Christmas is here, but did you get what you really wanted? Whatever else we might like, I guess most of us reading this also want excellent Doctor Who, on the screen, as soon as possible. You might think there’s been just one measly hour published this year; the New Year’s Day special, Resolution, about a creature cobbled together from whatever was lying around, animated by entrenched mindset, blind to its deficiencies… and a Dalek. (Oh, come on; it was a gimme).
In fact, this year there have been at least 105 hours of brand new Doctor Who, with great guest stars, skilled and entertaining writers, a whole host of wonderful Doctors and well-established companions, and a soundscape to transport you anywhere, anywhen. Yes, I’m talking about Big Finish. The world of Audio Who thrives whether the screen happens to be showing Who or not. Even if you’ve been on tenterhooks longing for the next season, there’s been plenty to keep the cravings at bay until it arrives.
But beware: Doctor Who is a bit like a Weeping Angel; oddly disconcerting, enigmatic, and you can’t take your eyes off it. Once you let it touch you, your time is not your own. It will steal hours of your life, sending you to another place and time, forcing you to live out your time in a strange tangent to those who’ve never been touched.
Have you ever stopped to count how many hours of your life Who has taken? Is that why you always keep running, never looking back because you dare not? I take some comfort in that while listening to Big Finish productions, one can always do practical things: gardening, housework, creative exercises, physical exercise, or walking the dog. What else do you do with your Who time?
I stopped to count, so in the style of that splendiferous OCD geekfest of a book, Who Graphica, here is a representation of all those weeks, days, and hours of your life you could have had diverted by the Weeping Angel that is Doctor Who.
Note: There are as many approaches to canon as there are bumps on a Dalek, so for the purposes of this article, I’m not counting the Peter Cushing films, Dimensions in Time, Children in Need specials, or Internet minisodes. Just the BBC’s broadcast series and The TV Movie. And in Big Finish, I’m counting the ranges that are specifically Doctor Who, not the ‘Worlds of Doctor Who’ ranges like Torchwood or the Paternoster gang. Big Finish kindly supplied the stats, though they point out that the CDs are not always exactly one hour, but it’s a good approximate figure. Many of their releases include multiple stories and extra behind-the-scenes discs.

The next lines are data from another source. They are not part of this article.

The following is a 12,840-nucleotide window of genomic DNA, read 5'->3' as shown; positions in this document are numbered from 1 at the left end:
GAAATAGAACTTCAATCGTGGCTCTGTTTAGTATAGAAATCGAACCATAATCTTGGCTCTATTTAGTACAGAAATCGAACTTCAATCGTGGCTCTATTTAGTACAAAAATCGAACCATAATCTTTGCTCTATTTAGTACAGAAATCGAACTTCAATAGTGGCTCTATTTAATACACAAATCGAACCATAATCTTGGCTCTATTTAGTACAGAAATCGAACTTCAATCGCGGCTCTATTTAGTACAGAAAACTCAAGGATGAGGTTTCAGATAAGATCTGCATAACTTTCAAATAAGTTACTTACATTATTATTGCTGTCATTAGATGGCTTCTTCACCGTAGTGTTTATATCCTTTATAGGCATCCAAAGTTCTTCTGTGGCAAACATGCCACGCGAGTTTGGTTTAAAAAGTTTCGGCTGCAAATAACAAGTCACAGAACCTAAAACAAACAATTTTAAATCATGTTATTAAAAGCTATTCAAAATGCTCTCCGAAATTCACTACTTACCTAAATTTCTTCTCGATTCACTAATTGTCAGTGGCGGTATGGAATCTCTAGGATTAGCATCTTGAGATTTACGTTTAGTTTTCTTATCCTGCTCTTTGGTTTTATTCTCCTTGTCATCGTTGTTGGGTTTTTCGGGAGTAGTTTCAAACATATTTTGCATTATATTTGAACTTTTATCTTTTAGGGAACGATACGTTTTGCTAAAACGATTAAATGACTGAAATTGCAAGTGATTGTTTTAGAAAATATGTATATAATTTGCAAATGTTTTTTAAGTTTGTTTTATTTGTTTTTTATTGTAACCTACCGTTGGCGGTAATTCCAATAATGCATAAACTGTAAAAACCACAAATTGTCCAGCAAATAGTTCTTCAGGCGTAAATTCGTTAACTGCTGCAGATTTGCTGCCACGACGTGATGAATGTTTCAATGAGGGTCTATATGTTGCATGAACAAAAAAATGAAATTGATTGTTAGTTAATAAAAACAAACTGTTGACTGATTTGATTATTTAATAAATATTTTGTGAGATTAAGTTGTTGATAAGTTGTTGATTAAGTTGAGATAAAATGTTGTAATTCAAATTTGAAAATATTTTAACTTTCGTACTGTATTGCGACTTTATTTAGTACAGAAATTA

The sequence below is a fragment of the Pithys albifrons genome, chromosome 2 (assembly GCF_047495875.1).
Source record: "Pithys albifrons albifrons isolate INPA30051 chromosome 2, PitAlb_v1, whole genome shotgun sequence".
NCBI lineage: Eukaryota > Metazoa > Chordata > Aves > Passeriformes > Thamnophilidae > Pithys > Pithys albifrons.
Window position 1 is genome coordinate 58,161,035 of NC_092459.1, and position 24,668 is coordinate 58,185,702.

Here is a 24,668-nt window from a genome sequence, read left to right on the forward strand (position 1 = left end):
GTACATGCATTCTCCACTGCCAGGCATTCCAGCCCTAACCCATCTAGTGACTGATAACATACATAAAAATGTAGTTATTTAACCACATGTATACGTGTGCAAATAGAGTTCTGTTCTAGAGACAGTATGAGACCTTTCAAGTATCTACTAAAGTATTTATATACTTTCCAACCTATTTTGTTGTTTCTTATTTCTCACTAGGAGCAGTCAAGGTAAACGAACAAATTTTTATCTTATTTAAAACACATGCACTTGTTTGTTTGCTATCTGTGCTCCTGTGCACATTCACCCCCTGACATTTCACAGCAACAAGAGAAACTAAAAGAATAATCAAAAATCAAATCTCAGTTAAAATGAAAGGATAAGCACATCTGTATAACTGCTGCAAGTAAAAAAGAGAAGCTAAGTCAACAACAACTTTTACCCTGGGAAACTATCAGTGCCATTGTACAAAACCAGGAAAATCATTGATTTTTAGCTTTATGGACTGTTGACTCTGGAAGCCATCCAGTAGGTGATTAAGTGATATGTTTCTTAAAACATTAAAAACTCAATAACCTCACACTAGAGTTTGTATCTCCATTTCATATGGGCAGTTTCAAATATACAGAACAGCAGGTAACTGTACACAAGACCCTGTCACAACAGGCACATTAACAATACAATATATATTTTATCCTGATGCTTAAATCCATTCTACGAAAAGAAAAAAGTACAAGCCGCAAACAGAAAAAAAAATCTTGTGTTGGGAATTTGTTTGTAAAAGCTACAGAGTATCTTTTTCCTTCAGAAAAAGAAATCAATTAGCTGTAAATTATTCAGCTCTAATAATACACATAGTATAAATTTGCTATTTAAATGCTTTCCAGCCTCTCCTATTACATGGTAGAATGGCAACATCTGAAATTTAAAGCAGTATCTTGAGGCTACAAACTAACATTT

So how much time has Doctor Who taken this year (2019)?
But if you’re going to attempt one of those binge-watch sessions James warned us of, those marathon Whofests where the stories melt together like the TARDIS clock in The Edge of Destruction, then how long are you going to have to stay awake?
If you think that’s a lot, take a glance at the time you’d need to devote to Who on Big Finish, from The Sirens of Time to The Best-Laid Plans…
Of course you wouldn’t dream of attempting the whole of Big Finish; the Who ranges, the ‘Worlds of’ such as Jago & Litefoot, UNIT, River Song, and the other ranges – like Blake’s 7, Sapphire and Steel, Terrahawks, Dorian Gray…
If anyone has listened to the whole BF oeuvre, every last minute, they would need a humungous:
That’s nearly 4 months.
So here’s my advice: don’t go at it like a kid in a sweet shop. It’s not, like a sweet shop, aimed at children anyway, but often takes a darker turn. It’s more like a cavernous maze of a wine cellar, under a stately home that used to be a castle, complete with spiral stairs, secret passages, and dusty forgotten treasures. Don’t try to devour lots of Big Finish in a hurry. It won’t go off if you take your time. Unlike screen Who, the picture quality won’t fade, and the special effects won’t date.
So pick a favourite Doctor or companion, and a story featuring a favourite time in Earth history, or Whoniverse mythstory, or a foe that you can’t get enough of.
Big Finish fans, please give your ‘jumping-on point’ recommendations in the comments below. As it’s Christmastime, I recommend The Chimes of Midnight, but Charley Pollard’s unusual relationship with mortality won’t make much sense without Storm Warning first. Here’s a guide from Big Finish’s 20th anniversary celebrations. Or if you want crowd advice, I’ve found the Time Scales helpful; likewise Doc OHO. Here’s a not-bad-at-all starter guide from Digital Spy, though already so many more stories have been released. Lots of these can be heard free on Spotify. What review sites have others used to navigate the vast ocean that is Audio Who?
The figures above apply if you watch everything Only Once. How many times have you watched your favourites – live, repeat, video, DVD, Blu-ray, streamed…?
Time spent travelling with Doctor Who is not ‘stolen’, of course, but willingly given. There are many worse ways of resting bodies while minds explore other worlds and worldviews; there are few addictions less harmful or more positive than Doctor Who, which at least always tries to make people better. And when that Doctor Who Weeping Angel touches people, they end up in places like this, with others whose time has been diverted.
Time makes companions of us all, and I can’t think of anyone I’d rather spend time with.
(With thanks to the Big Finish team.)